Get your heart and mind ready for the holidays ahead!

Here’s a historical tidbit I’m guessing you didn’t know. Commemorating holy days on the calendar in red ink became popular with the printing of the first Book of Common Prayer in 1549. On pages dominated by black ink, these “red-letter” days were boldly proclaimed as the most special, most memorable, and most joyful days in a Christian’s life.

…they’re not meant to be blue.

Unfortunately, for many people, the joyful promotion of the “redness” of the holidays just makes them feel all the more blue. It doesn’t help that the media shows images of smiling families, fancy feasts, elaborate décor, happy children, and women in little black dresses eating all the yummy sweets they want. Okay, maybe that last one is an image that’s only in our minds, but we have to admit, an opportunity for comparison is around every holiday corner. This perceived pressure to be happy and perfect may cause us to start questioning the quality of our relationships and the happiness of our lives. Stress and depression can become the unwanted guests of the holiday season. They invade our joy and ink the red days blue.

There’s a simple practice to evict these invaders of joy and rewrite blue days with more red— permission slips. Try it for yourself and share the idea with friends, family, the women in your church, and anyone battling the blues this holiday season.

Here’s how it works: Keep a pad of sticky notes (and a red pen!) handy and write yourself permission slips to help you deal with the stresses and challenges you know you’ll face each day. Write some specific ones like, “I give myself permission to bring store-bought cookies instead of homemade and to not feel shame about it,” and a few more general ones like the ones suggested below. You can also write permission slips virtually in your head when you’re on the go (and get stuck in the slowest checkout line—again). Here are a few to help you get started:

I give myself permission to…

  • Say it’s okay to feel blue. Stress, grief, and sadness are normal emotions to feel during the holidays, especially over feelings of loss or separation from loved ones. Express your feelings to empathetic family and friends, cry if you need to, and don’t force yourself to be happy because you think you should. If the feelings persist and begin to affect your sleep, daily routine, and health, give yourself permission to seek additional support from a doctor or counselor.
  • Remember that “Happy Family” is a Chinese dish. You may need to give yourself permission to remember this when your dream of the perfect family get-together turns into a messy, imperfect reality. Write permission slips for accepting people as they are and for time to work out grievances after the holidays when stress levels for everyone are lower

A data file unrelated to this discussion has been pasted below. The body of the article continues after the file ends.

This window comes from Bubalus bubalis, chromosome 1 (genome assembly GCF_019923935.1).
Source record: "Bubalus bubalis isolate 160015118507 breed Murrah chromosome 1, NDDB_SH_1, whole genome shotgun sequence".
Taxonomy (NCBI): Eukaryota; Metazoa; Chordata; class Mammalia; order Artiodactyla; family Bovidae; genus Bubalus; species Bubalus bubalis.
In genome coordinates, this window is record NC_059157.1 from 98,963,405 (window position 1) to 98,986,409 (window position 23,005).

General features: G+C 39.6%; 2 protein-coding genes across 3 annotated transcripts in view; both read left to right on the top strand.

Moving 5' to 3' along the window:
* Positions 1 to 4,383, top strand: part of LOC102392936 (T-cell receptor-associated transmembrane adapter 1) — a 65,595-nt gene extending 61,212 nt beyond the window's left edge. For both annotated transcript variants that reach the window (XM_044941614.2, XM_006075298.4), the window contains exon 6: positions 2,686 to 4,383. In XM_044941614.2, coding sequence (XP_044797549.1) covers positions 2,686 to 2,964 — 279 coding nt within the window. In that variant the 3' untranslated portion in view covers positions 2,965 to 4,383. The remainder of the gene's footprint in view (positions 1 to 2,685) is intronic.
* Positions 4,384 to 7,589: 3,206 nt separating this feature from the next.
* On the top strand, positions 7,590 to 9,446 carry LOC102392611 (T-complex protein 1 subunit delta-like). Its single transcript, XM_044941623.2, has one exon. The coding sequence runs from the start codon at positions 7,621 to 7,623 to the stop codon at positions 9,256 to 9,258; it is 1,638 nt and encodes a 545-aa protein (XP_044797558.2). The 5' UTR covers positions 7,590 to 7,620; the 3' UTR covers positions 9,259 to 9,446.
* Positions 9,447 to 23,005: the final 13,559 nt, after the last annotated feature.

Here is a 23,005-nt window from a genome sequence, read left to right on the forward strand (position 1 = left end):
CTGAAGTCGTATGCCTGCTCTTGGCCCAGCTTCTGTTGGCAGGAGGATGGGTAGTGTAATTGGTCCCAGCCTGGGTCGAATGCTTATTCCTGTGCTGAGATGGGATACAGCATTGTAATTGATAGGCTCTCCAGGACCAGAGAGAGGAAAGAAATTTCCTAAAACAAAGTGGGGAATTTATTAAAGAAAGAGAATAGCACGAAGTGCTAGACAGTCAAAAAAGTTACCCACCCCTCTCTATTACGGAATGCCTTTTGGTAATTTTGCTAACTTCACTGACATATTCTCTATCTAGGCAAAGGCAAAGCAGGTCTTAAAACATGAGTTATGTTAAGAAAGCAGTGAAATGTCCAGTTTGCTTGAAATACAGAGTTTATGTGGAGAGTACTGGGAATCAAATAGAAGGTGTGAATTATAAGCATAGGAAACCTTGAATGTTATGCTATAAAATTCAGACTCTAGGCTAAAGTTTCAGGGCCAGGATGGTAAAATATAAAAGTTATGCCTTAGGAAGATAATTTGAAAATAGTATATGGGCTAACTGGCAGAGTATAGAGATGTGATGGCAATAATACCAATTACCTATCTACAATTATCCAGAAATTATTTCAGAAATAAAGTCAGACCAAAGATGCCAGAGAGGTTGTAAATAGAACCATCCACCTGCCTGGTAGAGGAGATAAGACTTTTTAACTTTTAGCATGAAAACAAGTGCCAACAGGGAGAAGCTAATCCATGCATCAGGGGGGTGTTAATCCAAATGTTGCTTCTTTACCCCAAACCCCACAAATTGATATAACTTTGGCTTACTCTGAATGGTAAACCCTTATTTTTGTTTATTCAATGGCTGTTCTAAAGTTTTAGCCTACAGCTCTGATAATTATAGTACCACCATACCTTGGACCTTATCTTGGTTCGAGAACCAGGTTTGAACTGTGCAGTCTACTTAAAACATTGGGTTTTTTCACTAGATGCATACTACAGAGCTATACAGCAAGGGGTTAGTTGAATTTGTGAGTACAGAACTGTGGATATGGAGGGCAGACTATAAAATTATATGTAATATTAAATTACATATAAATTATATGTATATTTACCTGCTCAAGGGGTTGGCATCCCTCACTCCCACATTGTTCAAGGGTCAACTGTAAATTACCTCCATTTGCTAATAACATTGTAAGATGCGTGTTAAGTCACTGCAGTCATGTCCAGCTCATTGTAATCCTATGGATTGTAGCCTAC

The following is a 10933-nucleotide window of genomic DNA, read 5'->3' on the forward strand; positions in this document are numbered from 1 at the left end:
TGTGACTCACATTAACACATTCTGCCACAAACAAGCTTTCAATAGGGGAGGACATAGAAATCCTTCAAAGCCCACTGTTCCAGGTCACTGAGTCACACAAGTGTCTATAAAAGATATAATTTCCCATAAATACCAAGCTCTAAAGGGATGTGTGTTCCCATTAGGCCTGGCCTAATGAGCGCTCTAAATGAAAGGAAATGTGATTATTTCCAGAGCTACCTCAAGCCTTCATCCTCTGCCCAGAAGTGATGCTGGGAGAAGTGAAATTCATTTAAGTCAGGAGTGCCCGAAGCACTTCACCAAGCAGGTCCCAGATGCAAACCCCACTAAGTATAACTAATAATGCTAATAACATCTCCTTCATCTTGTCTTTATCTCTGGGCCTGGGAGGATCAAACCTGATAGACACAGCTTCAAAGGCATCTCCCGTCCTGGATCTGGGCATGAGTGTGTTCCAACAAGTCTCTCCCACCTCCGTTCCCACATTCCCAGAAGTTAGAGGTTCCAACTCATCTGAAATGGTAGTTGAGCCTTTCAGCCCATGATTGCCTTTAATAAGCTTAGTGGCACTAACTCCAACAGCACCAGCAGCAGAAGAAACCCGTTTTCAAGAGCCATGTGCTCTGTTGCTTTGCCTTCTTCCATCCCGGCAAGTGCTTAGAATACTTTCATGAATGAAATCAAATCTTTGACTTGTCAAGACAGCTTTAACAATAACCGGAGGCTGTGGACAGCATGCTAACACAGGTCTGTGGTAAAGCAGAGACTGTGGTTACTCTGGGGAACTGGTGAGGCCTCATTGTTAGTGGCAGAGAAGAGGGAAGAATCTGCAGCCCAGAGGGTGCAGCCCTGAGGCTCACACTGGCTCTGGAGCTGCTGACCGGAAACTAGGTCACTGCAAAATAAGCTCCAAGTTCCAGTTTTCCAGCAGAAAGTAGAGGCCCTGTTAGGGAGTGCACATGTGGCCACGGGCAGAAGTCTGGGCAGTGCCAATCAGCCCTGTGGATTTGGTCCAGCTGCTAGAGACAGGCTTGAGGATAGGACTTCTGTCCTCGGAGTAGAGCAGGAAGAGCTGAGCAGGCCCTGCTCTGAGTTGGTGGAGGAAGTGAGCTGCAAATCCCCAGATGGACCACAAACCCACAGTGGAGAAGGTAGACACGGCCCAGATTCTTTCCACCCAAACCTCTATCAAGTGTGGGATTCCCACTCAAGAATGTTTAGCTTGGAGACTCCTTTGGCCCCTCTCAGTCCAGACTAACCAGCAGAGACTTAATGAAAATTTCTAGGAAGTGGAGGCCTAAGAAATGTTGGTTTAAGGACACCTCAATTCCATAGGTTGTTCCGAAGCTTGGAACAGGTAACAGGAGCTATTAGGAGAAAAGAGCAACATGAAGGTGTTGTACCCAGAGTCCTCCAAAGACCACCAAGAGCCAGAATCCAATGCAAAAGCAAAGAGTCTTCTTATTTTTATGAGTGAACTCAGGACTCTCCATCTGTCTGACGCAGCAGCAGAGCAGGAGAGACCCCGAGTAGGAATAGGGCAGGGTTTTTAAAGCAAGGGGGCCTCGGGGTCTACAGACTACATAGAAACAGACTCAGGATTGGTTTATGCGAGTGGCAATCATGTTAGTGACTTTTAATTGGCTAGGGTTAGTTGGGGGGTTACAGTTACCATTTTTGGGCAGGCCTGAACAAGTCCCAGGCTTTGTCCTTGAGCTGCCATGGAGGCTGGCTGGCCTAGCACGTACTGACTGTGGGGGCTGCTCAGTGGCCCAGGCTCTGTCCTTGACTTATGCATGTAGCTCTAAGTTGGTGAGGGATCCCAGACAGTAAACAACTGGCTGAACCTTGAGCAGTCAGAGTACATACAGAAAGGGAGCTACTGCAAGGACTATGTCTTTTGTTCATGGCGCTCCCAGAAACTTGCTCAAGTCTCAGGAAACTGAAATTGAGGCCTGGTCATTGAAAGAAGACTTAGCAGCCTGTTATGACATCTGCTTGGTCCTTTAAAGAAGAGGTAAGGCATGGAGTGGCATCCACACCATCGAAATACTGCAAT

• Eat brussel sprouts, even though I don’t want to. It’s easy to overindulge on sweets during the holidays, but this can contribute to feelings of stress and guilt. Give yourself permission to eat something healthy before a party or holiday dinner to help you avoid overeating and keep yourself healthier and happier.
  • Be imperfect and enough. It’s a great time to stop the “I’m imperfect and never enough” self-talk and start talking to ourselves like we would to someone we love. Self-compassion is the antidote for perfectionism, and we receive big doses of healing when we give ourselves permission to actually live out the Scripture to “love your neighbor as you love yourself.”
  • To say no. Don’t say yes when you need to say no—it will only leave you feeling overwhelmed and resentful. You don’t need to be a stressed-out superhero, so give yourself permission to be a healthier, happier you by saying yes only when it’s the right thing to do.
  • To reach out to someone when I’m feeling overwhelmed or blue. Isolation is the place feelings of loneliness and depression grow. Connection with others helps joy and hope grow. Identify one or more close friends or family members you can reach out to, who are able to listen and encourage you (but not try to fix you) when you feel blue. These are your “red-hearted” friends—the ones who share love and joy and let you know how special you are.
  • Balance the holy with the hurry. Let’s face it, the hurry gets way more priority than the holy during the holidays. Making a schedule for the hurry and the holy can help. Keep a schedule for shopping, cooking, and social engagements to help alleviate the hurry. Prioritize the holy by creating a schedule for devotions, prayer, rest, and free time to embrace the wonder, joy, and holiness of the holidays.

There’s one more permission slip you need to write: permission to embrace the joy of the holidays and every day. It’s the one that was written by Jesus, in red letters, just for you: “I have come that they may have life, and have it to the full.” —John 10:10 (NIV)

Linda Crawford